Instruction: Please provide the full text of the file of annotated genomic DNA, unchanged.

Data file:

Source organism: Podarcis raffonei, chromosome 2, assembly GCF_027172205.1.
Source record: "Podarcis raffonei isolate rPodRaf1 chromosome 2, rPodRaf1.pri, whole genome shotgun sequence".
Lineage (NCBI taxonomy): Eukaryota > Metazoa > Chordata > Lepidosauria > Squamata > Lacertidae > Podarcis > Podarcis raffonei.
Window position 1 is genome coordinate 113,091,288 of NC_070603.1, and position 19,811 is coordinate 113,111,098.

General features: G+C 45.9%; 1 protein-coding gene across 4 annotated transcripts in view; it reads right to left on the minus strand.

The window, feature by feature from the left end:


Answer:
Source organism: Podarcis raffonei, chromosome 2, assembly GCF_027172205.1.
Source record: "Podarcis raffonei isolate rPodRaf1 chromosome 2, rPodRaf1.pri, whole genome shotgun sequence".
Lineage (NCBI taxonomy): Eukaryota > Metazoa > Chordata > Lepidosauria > Squamata > Lacertidae > Podarcis > Podarcis raffonei.
Window position 1 is genome coordinate 113,091,288 of NC_070603.1, and position 19,811 is coordinate 113,111,098.

General features: G+C 45.9%; 1 protein-coding gene across 4 annotated transcripts in view; it reads right to left on the minus strand.

The window, feature by feature from the left end: